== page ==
Children’s and women’s tones–rhythm of many a farmer and of flail,
An old man’s garrulous lips among the rest, Think not we give out yet,
Forth from these snowy hairs we keep up yet the lilt.       – Walt Whitman



3 Responses to “In the Snow”

  1. Kathy Fowler LaVista December 15, 2013 at 9:52 am #

    Eloquently written – made me cry…When we walked the empty halls of the refugees’ homes for the past 20 years, we felt happiness, not a sense of despair or of desolation with their moving. These quarters will never be used as the schools they once were, they will be destroyed, but the hopes and dreams will remain with these families until they are at home, no matter where that may be. The angels they created will move with them! We are making new traditions…Christmas cookies and tequila sound wonderful! I am so happy you are in my life….love Cat-tee.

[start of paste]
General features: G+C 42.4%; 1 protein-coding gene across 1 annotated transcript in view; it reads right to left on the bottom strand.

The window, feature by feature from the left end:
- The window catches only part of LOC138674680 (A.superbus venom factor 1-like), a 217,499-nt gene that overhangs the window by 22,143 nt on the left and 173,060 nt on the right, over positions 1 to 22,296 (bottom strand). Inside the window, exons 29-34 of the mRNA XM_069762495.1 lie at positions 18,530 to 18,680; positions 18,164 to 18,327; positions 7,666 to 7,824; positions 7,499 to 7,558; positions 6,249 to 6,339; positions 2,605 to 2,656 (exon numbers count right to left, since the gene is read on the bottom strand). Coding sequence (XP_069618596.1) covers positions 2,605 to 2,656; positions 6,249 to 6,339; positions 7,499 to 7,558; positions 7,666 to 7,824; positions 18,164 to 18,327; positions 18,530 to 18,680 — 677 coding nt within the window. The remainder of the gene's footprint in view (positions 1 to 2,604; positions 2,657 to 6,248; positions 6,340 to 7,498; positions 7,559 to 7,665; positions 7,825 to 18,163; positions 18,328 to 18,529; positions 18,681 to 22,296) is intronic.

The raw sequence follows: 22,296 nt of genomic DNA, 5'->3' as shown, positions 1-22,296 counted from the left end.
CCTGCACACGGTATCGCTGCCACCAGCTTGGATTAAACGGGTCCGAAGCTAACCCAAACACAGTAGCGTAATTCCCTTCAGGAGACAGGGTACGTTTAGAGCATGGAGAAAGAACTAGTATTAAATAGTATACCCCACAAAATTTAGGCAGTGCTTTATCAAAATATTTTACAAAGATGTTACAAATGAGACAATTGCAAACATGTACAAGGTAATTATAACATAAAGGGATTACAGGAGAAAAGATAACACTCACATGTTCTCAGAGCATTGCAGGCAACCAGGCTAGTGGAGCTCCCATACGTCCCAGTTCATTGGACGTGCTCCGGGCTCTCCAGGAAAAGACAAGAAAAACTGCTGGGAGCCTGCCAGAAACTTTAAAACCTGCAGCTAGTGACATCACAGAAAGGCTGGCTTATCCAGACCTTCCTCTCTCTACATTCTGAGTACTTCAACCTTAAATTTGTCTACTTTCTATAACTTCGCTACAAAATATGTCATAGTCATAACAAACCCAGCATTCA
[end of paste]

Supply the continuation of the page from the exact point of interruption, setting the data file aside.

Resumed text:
2. Anonymous December 15, 2013 at 9:55 am #

    Love you so, dear! What a Christmas gift to get to read this. Merry Christmas from all of the Neumann’s! We are wishing for your presence but know you are bringing joy to so many! 😉 – Amy

  3. ruth krueger (@tromtt) December 17, 2013 at 3:30 pm #

    love you and miss you so much. We will have many more Christmases together. Make many wonderful memories and bring them home to share with us..